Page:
Image described by caption.

Figure 7.13 CT thorax of respiratory bronchiolitis‐interstitial lung disease (RBILD).


Lymphoid interstitial pneumonia (LIP)


LIP is a rare form of ILD, considered to be a pulmonary lymphoproliferative disorder, often associated with HIV infection, hypogammaglobulinaemia, severe combined immunodeficiency, and collagen vascular diseases, particularly rheumatoid arthritis and Sjögren’s. LIP is commoner in females in their fifth decade. Patients present with cough and dyspnoea which develops over months. Systemic symptoms include fever, weight loss, chest pain, and arthralgia. Clinical examination may reveal crackles in the lungs.


LIP is characterised by a diffuse lymphocytic interstitial infiltrate. It can be difficult to distinguish between lymphoma and LIP histologically, but immunocytochemistry and molecular analysis can separate neoplastic infiltrates from LIP. Blood tests often show mild anaemia and dysproteinaemia, with polyclonal increase in gammaglobulins or monoclonal increase in IgG or IgM in 75% of cases. The CXR shows alveolar shadowing at the lung bases or diffuse honeycombing. The HRCT shows ground glass opacities with perivascular cysts, perivascular honeycombing, reticular opacities, and lung nodules. The BAL will show lymphocytosis, and a lung biopsy will reveal dense lymphoid infiltrates. Corticosteroids may improve symptoms, but there is little evidence that it can reverse pulmonary fibrosis.


Acute interstitial pneumonia (AIP)


AIP, also called Hamman‐Rich syndrome, is an aggressive form of ILD characterised by rapidly progressive diffuse alveolar damage. It is indistinguishable from ARDS secondary to sepsis and shock (see Chapter 17) and has a similar poor prognosis. Exacerbation of IPF can also present in a similar way, although in that case there will be underlying histological features of UIP. AIP has equal sex preponderance and can occur at any age, with a mean age of 50. The exact incidence and prevalence are unknown. Genetic and immunological factors may be important.


AIP is often preceded by a short history (three weeks) of upper respiratory tract viral infection, with patients presenting with cough, severe breathlessness, myalgia, malaise, and fever. Clinical examination will reveal widespread, diffuse crackles, signs of consolidation, and worsening hypoxaemia. The CXR and the CT thorax will show bilateral patchy airspace opacification with air bronchograms, ground‐glass changes, bronchial dilatation, and architectural distortion, especially in the later organising stage of the disease. Lung function will show a restrictive pattern with reduced transfer factor. The BAL will show an increase in total cells, with haemorrhage secondary to alveolitis and hyaline membrane formation as seen in ARDS. A lung biopsy will reveal extensive fibroblast proliferation with thickening of the alveolar septa, the proliferation of atypical type 2 pneumocytes, and hyaline membrane formation within the alveolar walls.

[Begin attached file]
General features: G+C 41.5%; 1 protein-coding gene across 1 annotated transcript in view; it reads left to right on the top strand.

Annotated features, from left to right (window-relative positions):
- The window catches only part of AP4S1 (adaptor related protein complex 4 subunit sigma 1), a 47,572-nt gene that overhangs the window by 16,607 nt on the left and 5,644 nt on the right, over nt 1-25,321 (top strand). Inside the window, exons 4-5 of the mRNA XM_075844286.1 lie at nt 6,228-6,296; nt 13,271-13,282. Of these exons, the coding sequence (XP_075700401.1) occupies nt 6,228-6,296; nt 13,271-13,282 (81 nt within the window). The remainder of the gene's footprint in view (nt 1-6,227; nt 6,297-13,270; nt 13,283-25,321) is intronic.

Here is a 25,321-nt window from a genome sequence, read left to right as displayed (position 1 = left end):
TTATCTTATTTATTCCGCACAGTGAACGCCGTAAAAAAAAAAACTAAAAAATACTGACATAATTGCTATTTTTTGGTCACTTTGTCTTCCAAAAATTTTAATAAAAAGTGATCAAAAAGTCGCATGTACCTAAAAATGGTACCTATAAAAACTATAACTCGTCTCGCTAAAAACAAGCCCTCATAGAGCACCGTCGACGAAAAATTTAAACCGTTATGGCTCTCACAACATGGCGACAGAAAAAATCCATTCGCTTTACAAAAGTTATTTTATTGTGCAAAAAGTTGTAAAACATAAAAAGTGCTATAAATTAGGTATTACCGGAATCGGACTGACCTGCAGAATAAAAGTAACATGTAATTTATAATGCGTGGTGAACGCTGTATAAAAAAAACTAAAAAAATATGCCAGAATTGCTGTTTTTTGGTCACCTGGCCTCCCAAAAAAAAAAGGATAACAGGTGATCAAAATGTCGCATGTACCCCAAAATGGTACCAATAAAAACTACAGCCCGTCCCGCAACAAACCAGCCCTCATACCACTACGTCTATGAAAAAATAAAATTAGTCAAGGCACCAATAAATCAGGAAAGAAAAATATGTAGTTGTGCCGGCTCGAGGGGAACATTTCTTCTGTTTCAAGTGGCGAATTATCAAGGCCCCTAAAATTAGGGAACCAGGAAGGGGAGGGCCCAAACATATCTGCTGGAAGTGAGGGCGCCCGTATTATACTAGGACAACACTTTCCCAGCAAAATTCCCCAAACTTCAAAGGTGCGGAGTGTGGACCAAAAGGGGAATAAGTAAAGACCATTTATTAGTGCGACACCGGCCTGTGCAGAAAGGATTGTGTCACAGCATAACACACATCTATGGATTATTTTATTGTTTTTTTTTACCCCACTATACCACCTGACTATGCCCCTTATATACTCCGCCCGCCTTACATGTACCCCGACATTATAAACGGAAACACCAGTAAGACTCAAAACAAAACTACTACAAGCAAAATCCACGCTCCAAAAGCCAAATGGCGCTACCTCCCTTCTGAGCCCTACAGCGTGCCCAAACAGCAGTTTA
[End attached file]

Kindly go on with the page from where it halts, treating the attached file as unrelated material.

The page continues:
AIP has a high mortality of more than 50%, with patients progressing rapidly to respiratory failure within one to three months of onset of illness. As in ARDS, treatment is with ventilatory support and prevention of secondary infection. Corticosteroids have not been shown to alter the natural history of the disease. ECMO may have a role in supporting oxygenation and preventing further damage to the lungs. Survivors usually progress to pulmonary fibrosis. Recurrence of AIP can occur.


Eosinophilic lung disease


Eosinophils predominantly dwell in tissues with a mucosal epithelial interface, such as the lungs, the gastrointestinal system, and the genitourinary system. The usual eosinophil count in peripheral blood is <0.4 × 109 l−1 which accounts for 1.3% of the circulating white cell count. The peripheral eosinophil count does not indicate the extent of eosinophilic infiltration of organs. Eosinophils are not found in the lungs of healthy individuals, so a finding of an eosinophilia of greater than 10% on a BAL is pathological.